How can we incorporate health education into our businesses?

Drinking tea for health is the reason that many people in the U.S. come to tea to begin with and that has, I think, been responsible for a lot of the growth in tea in the last decade. This can, in particular, explain why the green tea category has grown so much faster than others. It’s not necessarily because green tea tastes five times better than black tea. It’s because people are drinking it because they believe  it’s going to make them thin and beautiful or cancer free or live to be 100.

What impact do you want The Tea Spot to make on consumers?

The impact on consumers is to enlighten them as to the beauty of the tea leaf and steeping it yourself, how that can change your perception of tea as a beverage and your everyday feeling of wellness.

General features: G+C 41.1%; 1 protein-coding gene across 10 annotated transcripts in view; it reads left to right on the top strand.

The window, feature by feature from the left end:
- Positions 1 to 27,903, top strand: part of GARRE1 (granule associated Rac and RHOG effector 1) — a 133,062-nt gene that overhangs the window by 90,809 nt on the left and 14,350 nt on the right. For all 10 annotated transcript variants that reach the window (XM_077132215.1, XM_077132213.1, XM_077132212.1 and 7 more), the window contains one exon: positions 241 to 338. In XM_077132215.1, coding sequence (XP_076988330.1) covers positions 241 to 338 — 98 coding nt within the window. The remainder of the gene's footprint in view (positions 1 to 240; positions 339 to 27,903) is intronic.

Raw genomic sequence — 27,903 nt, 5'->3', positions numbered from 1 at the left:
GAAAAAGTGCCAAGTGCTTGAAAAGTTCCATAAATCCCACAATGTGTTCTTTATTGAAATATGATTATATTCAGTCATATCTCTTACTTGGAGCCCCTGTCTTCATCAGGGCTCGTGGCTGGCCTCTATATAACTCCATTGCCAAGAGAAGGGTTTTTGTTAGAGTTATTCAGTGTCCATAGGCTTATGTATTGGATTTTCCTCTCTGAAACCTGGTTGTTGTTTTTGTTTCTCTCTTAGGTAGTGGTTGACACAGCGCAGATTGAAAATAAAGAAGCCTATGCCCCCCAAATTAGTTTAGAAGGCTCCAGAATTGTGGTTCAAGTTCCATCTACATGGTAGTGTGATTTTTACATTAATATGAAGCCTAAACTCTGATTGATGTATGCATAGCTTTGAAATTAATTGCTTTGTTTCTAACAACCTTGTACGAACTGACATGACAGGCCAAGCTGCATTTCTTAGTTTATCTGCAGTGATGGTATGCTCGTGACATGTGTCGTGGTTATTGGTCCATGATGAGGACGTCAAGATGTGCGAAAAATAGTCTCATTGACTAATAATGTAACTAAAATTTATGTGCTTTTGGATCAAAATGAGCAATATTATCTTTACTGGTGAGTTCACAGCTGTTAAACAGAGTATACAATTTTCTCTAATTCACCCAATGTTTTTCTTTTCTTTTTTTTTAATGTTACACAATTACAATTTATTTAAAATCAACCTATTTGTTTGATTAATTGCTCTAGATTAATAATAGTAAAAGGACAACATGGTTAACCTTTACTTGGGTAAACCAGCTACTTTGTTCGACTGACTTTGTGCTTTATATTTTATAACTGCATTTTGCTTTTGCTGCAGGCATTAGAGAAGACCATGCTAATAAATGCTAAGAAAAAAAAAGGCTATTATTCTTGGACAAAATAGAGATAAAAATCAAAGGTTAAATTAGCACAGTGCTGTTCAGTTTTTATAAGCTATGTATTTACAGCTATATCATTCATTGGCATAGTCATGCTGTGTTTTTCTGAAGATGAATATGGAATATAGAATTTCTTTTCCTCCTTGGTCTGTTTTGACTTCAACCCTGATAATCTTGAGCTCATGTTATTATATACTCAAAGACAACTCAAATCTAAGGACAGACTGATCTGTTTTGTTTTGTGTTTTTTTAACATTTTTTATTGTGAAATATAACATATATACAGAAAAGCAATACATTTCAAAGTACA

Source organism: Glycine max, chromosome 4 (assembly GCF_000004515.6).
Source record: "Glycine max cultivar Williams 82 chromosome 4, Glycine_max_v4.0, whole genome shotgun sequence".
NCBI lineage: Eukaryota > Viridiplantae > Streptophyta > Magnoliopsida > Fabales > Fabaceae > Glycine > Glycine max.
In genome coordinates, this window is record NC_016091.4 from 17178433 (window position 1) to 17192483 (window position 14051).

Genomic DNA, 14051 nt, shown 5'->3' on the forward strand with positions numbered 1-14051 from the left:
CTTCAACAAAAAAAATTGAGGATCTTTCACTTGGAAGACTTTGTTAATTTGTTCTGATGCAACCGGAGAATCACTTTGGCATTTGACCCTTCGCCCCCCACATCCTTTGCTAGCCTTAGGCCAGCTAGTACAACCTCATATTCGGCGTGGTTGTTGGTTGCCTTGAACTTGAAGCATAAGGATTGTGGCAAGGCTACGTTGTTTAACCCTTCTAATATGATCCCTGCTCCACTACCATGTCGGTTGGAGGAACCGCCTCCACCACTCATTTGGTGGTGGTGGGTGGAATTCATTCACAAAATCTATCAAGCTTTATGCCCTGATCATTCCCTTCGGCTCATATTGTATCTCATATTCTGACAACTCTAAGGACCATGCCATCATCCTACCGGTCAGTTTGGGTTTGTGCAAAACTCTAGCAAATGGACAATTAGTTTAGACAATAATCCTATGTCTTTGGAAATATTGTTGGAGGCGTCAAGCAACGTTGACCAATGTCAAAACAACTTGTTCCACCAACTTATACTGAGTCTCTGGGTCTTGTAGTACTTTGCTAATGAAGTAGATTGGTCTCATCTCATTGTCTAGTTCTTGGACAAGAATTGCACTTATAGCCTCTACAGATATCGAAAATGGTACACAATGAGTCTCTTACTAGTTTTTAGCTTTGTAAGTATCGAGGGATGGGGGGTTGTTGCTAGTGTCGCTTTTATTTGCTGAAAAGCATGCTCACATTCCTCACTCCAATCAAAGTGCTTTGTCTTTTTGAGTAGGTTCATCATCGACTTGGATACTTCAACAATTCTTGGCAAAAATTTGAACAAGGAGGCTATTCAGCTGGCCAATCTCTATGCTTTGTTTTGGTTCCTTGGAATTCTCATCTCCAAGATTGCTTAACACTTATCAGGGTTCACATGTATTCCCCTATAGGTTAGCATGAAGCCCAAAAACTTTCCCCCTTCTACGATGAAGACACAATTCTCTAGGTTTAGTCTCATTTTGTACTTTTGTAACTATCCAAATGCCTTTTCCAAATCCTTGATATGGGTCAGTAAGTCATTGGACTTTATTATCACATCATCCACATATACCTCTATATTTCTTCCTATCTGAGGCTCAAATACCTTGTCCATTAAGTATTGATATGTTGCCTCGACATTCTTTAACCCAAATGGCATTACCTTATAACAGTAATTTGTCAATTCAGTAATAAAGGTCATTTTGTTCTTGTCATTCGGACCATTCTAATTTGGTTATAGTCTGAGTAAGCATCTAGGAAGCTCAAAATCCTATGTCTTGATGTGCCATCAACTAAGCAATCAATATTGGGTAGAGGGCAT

What kind of example do you hope to set for tea retailers?

Quality and responsibility. I love so many of my industry colleagues. That’s the best thing about going to World Tea Expo, is that I get to see a lot of people who are very like-minded. So I feel there is a lot of that out there.

What are your goals for The Tea Spot for the future?

I absolutely hope that The Tea Spot outlasts me. I want my employees to take this way into the future, and I’m not going to give up until we’re doing $1 million per year in donations, which is hopefully a year or two off. Then, after that point, if we can make a difference in even one person’s health, we’ve done our job. Tea is a fabulous substance and getting people to recognize and understand quality tea is a job that still has many decades of work to be done in this country and elsewhere. Of course, we want to be able to provide people those teas and the tools to make them that will make that seductively tasty and simple.

Can you tell me more about your donations?